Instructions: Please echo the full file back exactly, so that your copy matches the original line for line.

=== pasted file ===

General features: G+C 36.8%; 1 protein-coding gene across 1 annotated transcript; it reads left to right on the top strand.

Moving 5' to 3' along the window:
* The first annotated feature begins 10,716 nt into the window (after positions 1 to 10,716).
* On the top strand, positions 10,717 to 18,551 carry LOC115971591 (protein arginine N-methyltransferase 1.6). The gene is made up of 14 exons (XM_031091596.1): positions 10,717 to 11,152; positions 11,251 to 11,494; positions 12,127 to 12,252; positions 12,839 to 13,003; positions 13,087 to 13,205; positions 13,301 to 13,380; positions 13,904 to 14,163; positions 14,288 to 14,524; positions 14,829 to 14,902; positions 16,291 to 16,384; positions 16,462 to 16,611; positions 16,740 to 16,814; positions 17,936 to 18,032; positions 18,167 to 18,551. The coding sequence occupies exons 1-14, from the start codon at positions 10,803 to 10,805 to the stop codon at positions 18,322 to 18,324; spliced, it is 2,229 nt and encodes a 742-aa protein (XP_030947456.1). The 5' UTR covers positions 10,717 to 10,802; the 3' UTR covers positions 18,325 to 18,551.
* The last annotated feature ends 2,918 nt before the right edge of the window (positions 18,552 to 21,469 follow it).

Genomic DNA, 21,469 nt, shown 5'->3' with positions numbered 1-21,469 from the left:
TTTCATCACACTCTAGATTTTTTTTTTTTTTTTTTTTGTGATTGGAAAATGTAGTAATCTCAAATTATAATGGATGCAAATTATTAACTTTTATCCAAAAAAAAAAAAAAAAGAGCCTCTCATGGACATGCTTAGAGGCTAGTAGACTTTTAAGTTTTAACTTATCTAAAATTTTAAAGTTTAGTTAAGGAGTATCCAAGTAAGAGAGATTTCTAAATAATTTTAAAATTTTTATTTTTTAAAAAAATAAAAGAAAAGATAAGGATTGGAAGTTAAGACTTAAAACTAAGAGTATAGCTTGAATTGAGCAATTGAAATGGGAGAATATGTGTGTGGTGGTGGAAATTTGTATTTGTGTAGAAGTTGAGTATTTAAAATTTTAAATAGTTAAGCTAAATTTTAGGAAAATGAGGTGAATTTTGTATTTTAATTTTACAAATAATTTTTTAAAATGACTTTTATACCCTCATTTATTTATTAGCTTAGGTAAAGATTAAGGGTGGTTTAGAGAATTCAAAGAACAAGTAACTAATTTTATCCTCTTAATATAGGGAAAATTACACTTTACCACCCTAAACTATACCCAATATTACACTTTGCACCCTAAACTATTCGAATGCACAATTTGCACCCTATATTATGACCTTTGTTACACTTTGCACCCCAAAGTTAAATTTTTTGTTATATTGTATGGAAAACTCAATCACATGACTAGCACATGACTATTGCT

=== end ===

General features: G+C 36.8%; 1 protein-coding gene across 1 annotated transcript; it reads left to right on the top strand.

Moving 5' to 3' along the window:
* The first annotated feature begins 10,716 nt into the window (after positions 1 to 10,716).
* On the top strand, positions 10,717 to 18,551 carry LOC115971591 (protein arginine N-methyltransferase 1.6). The gene is made up of 14 exons (XM_031091596.1): positions 10,717 to 11,152; positions 11,251 to 11,494; positions 12,127 to 12,252; positions 12,839 to 13,003; positions 13,087 to 13,205; positions 13,301 to 13,380; positions 13,904 to 14,163; positions 14,288 to 14,524; positions 14,829 to 14,902; positions 16,291 to 16,384; positions 16,462 to 16,611; positions 16,740 to 16,814; positions 17,936 to 18,032; positions 18,167 to 18,551. The coding sequence occupies exons 1-14, from the start codon at positions 10,803 to 10,805 to the stop codon at positions 18,322 to 18,324; spliced, it is 2,229 nt and encodes a 742-aa protein (XP_030947456.1). The 5' UTR covers positions 10,717 to 10,802; the 3' UTR covers positions 18,325 to 18,551.
* The last annotated feature ends 2,918 nt before the right edge of the window (positions 18,552 to 21,469 follow it).

Genomic DNA, 21,469 nt, shown 5'->3' with positions numbered 1-21,469 from the left:
TTTCATCACACTCTAGATTTTTTTTTTTTTTTTTTTTGTGATTGGAAAATGTAGTAATCTCAAATTATAATGGATGCAAATTATTAACTTTTATCCAAAAAAAAAAAAAAAAGAGCCTCTCATGGACATGCTTAGAGGCTAGTAGACTTTTAAGTTTTAACTTATCTAAAATTTTAAAGTTTAGTTAAGGAGTATCCAAGTAAGAGAGATTTCTAAATAATTTTAAAATTTTTATTTTTTAAAAAAATAAAAGAAAAGATAAGGATTGGAAGTTAAGACTTAAAACTAAGAGTATAGCTTGAATTGAGCAATTGAAATGGGAGAATATGTGTGTGGTGGTGGAAATTTGTATTTGTGTAGAAGTTGAGTATTTAAAATTTTAAATAGTTAAGCTAAATTTTAGGAAAATGAGGTGAATTTTGTATTTTAATTTTACAAATAATTTTTTAAAATGACTTTTATACCCTCATTTATTTATTAGCTTAGGTAAAGATTAAGGGTGGTTTAGAGAATTCAAAGAACAAGTAACTAATTTTATCCTCTTAATATAGGGAAAATTACACTTTACCACCCTAAACTATACCCAATATTACACTTTGCACCCTAAACTATTCGAATGCACAATTTGCACCCTATATTATGACCTTTGTTACACTTTGCACCCCAAAGTTAAATTTTTTGTTATATTGTATGGAAAACTCAATCACATGACTAGCACATGACTATTGCT